Tue, 30 Jul 13 at 13:07 | No Comments Yet
Pondering his bank balance
Corporate executives are sometimes caricatured as grasping and self-centered, grabbing as much cash as they can for themselves rather than building their companies long-term.
While they probably wouldn’t use that language, academics have studied the question, to see just how driven by “short-termism” CEOs might be. A recent paper suggests the caricature might be aligned with reality.
Here’s the takeaway:
Longer CEO pay duration is negatively related to the extent of earnings-increasing accruals.
Hmm, perhaps that needs some unpacking.
“Pay duration” – is the CEO invested for the long term, with (for example) stock options that vest over years or decades, or is he just snaffling up as much cash as he can? (Yes, “he” — there are a few, very few, female CEOs, but men dominate.) The longer the duration the better, from the company’s point of view.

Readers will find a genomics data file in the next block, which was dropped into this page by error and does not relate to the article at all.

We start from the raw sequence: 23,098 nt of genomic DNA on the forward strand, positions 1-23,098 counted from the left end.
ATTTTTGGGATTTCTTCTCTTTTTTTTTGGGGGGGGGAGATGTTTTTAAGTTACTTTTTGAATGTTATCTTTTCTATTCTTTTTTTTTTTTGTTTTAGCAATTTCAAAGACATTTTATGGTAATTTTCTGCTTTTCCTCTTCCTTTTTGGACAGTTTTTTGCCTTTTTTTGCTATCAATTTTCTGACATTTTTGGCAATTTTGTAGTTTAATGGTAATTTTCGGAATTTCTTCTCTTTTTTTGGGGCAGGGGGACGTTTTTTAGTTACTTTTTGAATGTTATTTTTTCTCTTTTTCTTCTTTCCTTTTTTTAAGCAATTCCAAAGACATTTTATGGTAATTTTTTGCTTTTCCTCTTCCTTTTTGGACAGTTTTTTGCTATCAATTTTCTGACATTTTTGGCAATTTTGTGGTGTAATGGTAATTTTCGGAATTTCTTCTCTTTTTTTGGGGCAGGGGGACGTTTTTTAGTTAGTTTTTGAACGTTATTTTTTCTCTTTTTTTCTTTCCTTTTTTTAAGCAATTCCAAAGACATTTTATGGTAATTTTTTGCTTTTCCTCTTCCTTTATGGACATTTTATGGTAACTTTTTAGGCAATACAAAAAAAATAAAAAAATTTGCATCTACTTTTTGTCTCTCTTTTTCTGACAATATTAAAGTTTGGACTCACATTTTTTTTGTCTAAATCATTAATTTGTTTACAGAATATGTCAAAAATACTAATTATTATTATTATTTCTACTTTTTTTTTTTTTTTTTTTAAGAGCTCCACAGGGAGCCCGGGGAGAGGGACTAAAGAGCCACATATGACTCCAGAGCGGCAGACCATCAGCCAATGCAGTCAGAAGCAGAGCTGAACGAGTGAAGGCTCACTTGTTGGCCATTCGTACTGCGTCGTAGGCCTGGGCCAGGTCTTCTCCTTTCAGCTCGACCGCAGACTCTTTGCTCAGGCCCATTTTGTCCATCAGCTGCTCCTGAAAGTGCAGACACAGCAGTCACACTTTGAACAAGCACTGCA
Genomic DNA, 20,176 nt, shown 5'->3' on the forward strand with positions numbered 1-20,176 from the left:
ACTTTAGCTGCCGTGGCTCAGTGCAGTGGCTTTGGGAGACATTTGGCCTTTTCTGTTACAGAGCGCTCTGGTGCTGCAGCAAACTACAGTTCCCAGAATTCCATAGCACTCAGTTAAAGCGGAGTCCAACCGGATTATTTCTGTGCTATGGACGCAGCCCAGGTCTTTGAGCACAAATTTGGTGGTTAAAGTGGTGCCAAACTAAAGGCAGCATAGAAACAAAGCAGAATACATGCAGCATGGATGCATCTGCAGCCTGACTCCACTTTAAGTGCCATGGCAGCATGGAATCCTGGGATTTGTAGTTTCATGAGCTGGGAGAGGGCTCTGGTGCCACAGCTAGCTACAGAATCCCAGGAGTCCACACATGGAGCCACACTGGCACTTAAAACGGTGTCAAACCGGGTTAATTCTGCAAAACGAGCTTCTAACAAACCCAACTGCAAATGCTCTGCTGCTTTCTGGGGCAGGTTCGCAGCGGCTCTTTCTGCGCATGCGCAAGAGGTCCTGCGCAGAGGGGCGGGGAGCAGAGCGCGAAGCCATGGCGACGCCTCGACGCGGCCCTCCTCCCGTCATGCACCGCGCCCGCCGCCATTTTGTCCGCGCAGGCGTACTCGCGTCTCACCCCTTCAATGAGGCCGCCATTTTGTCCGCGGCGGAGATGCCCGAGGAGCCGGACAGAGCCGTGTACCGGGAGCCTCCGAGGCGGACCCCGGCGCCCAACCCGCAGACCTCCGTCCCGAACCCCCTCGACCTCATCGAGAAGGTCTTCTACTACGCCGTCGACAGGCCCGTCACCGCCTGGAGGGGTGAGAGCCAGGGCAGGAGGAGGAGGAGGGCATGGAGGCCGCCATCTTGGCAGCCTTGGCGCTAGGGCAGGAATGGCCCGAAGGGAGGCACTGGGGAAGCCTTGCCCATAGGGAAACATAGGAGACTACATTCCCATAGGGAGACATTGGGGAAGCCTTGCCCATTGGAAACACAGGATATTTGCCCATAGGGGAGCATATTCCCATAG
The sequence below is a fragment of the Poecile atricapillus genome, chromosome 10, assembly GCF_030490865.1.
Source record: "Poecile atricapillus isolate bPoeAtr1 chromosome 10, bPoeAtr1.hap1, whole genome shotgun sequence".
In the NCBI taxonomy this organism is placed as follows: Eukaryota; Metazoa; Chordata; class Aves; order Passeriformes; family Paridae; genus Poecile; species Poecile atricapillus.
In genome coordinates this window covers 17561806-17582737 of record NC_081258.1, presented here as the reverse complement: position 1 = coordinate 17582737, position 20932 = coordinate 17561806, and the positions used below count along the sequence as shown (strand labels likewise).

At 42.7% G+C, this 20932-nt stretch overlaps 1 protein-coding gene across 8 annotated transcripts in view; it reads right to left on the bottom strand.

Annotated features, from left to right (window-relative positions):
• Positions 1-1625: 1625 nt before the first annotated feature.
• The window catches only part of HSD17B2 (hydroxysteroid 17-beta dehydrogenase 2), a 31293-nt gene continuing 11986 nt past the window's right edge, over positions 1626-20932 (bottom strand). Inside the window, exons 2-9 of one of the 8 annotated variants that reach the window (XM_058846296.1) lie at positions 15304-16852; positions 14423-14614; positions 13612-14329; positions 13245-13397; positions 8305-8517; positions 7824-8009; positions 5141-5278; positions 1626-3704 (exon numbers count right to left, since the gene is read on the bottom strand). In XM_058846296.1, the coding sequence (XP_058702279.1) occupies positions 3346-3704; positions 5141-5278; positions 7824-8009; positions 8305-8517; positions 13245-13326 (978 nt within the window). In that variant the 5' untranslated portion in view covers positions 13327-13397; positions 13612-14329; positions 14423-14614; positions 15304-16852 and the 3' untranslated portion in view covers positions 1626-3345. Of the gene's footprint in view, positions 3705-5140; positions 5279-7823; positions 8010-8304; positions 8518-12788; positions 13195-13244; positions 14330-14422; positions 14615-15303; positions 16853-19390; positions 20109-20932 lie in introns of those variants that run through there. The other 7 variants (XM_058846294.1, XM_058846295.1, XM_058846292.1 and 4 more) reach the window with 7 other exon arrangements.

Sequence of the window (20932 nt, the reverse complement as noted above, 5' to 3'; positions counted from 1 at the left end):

“Earning-increasing accruals” – fun and games in the financial statements. These are are paper entries, having nothing to do with actual cash flow, that make results look better. While sometimes legitimate, too many such accruals should be a red flag to auditors.
“Negatively related” – In other words, when the CEO is using accounting tricks to artificially boost the bottom line, he’s also likely to be stripping off as much cash for himself, as fast as he can. And why not? The fun and games will end, probably sooner rather than later, and the CEO will be leaving to spend more time with his family. Of course he wants his bank accounts (offshore, probably) topped off.
If you think I’m being ungenerous in this interpretation, check out the paper itself.
There’s a conceptually simple solution to this problem, by the way: a maximum wage. Limit executive compensation to either a fixed amount ($5 million? $10 million? How much does someone deserve for a year’s work?) or to a multiple of the lowest paid employee’s salary. Either way, preclude self-dealing by capping the rewards.
But don’t expect this to be seriously considered any time soon, of course.